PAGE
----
The Bee Is Declared The Most Important Living Being On The Planet

Their sting hurts a lot, but if it disappears, it will hurt a lot more. The Earthwatch Institute concluded in a recent debate by the Royal Society of Geography that bees are the most important living creature on the planet, but scientists have also reported that bees are already at risk of extinction.

Recent research tells us that bees around the world have disappeared by up to 90%. The reasons vary depending on the region, but among the main ones are massive deforestation, lack of safe nesting sites, lack of flowers, use of uncontrolled pesticides and changes in the soil.

A study in Chile found that bees are the only living creature that is not a carrier of any pathogen, regardless of whether it is a fungus, a virus, or a bacterium so that agriculture in the world depends on 70% of these insects. Bee pollination allows plants to reproduce, feeding millions of animals. Without this being, the fauna would soon disappear. Not only does honey produced by bees serve as food, but it also provides many benefits for our health and our skin.

The Swiss Institute of Technology in Switzerland proposes a theory that blames the waves produced by mobile telephony. They explain that the waves, which are emitted during a call, are capable of disorienting bees. Causing them to lose their direction and therefore endanger their lives.

Researcher and biologist Daniel Favre, along with other researchers, has made 83 experiments that show that bees in the presence of these waves make noise ten times larger than usual. A behavior that gives bees a signal to be in danger and important to leave the hive.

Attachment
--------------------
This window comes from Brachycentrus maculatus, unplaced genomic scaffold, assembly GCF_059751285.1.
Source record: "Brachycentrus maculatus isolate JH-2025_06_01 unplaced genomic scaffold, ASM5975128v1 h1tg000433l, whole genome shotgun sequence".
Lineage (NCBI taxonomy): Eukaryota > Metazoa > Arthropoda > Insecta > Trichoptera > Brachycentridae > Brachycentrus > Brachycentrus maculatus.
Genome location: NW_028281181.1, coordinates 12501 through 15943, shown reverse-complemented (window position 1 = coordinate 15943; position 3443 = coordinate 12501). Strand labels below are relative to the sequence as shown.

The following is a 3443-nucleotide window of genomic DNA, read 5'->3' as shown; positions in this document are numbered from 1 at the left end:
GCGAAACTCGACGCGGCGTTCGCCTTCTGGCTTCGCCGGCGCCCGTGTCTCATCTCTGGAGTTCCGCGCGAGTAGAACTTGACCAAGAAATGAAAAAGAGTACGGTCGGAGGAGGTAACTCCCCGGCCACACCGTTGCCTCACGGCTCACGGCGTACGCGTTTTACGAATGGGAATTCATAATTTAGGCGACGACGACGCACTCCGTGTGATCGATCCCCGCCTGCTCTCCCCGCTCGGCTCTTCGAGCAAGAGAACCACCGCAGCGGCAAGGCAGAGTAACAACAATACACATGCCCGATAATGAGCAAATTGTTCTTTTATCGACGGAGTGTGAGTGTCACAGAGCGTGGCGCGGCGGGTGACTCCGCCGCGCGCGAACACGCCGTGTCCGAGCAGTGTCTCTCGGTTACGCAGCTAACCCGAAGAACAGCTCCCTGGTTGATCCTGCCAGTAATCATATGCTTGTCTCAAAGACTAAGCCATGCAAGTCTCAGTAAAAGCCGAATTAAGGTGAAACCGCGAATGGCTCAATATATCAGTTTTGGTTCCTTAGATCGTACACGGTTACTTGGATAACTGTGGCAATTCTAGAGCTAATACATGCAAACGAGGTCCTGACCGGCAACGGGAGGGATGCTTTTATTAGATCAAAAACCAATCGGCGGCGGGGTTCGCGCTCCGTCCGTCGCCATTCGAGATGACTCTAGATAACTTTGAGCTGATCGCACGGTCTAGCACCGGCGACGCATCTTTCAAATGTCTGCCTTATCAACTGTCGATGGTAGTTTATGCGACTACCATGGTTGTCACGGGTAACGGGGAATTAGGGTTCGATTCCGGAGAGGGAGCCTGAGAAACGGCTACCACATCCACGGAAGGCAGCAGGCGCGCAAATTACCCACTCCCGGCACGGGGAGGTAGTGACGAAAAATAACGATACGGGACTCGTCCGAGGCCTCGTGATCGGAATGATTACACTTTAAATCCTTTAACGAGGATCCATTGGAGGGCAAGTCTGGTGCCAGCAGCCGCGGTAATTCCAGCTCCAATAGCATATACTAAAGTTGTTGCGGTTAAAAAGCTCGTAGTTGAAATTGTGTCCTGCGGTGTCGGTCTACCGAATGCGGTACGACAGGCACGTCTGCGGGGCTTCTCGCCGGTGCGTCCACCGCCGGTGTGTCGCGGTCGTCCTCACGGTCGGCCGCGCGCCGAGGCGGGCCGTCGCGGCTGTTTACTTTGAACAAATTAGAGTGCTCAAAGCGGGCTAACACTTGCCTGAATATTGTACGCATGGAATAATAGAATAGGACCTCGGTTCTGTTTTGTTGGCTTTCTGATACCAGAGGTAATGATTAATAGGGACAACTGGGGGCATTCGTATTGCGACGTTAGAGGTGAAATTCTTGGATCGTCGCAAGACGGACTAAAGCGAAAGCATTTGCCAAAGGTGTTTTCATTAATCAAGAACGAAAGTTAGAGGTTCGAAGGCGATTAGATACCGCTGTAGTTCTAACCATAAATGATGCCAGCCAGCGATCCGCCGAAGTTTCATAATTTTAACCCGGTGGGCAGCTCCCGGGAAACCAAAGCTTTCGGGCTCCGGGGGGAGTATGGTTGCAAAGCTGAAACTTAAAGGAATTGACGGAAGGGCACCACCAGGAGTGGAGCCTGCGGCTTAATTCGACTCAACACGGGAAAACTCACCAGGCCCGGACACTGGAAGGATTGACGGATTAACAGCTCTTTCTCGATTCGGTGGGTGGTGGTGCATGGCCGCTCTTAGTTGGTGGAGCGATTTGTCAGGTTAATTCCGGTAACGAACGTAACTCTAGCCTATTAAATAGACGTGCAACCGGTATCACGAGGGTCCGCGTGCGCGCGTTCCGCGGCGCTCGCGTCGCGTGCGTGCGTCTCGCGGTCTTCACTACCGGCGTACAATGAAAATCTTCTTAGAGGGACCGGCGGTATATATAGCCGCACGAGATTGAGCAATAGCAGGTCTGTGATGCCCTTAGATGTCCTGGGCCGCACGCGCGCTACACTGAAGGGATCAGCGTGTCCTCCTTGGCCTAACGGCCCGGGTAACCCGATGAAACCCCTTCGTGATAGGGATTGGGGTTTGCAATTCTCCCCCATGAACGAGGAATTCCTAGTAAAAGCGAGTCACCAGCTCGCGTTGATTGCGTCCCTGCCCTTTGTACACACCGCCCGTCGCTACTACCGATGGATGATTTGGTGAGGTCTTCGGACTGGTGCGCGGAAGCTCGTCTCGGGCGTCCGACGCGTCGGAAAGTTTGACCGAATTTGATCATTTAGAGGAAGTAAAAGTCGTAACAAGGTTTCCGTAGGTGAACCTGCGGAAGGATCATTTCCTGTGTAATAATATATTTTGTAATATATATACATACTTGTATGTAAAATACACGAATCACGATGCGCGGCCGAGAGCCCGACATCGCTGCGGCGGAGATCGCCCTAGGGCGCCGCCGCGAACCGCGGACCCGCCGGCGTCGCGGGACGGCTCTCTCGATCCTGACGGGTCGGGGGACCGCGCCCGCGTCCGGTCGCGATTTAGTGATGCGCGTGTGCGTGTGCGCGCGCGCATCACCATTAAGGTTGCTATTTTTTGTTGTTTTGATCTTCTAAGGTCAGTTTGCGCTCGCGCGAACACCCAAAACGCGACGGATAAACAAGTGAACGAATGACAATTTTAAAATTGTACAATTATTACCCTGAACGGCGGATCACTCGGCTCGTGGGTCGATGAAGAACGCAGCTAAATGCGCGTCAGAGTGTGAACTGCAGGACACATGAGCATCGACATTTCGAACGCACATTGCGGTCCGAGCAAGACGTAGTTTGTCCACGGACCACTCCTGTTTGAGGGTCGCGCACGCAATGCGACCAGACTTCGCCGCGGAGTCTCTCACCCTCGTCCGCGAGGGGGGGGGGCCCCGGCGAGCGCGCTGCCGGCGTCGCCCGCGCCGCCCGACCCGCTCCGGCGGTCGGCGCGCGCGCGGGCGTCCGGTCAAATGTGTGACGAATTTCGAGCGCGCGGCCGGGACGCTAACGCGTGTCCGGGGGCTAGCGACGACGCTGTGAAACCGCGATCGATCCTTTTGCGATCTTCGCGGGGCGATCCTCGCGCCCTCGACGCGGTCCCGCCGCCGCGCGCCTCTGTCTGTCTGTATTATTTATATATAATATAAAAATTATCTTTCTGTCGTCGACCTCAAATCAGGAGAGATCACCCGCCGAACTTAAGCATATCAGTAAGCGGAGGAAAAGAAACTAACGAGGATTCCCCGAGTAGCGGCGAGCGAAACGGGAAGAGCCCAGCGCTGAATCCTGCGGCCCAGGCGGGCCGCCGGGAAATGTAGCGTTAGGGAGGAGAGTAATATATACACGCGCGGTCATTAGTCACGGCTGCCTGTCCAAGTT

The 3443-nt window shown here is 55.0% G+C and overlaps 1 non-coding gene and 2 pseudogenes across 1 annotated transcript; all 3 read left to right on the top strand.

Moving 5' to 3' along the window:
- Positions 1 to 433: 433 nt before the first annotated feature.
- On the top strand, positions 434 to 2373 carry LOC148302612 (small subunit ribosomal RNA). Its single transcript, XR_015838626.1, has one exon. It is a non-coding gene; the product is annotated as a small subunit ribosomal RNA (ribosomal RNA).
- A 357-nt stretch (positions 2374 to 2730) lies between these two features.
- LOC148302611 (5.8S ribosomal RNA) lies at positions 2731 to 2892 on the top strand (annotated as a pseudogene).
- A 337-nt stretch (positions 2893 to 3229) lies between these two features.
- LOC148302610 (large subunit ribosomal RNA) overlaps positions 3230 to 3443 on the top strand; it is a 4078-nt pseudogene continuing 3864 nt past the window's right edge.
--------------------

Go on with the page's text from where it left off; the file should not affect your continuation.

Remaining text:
Undoubtedly, the biggest cause of extinction is attributed to the constant smoke of the crop. This is the case in Colombia, where over the last three years, 34% of bees have died from agrotoxin poisoning.


There are indeed solutions. But they are very difficult to implement because there are very entrenched practices in production and agriculture. Three solutions have been proposed with the hope that they will be implemented in a short time:

  1. Prohibit, not reduce, the use of toxic pesticides.
  2. Promote fully natural agricultural alternatives.
  3. Perform ongoing research and monitoring of bee health, wellbeing and conservation.

It is vital to determine the strategic nature of the protection and repopulation of bees and other pollinators.

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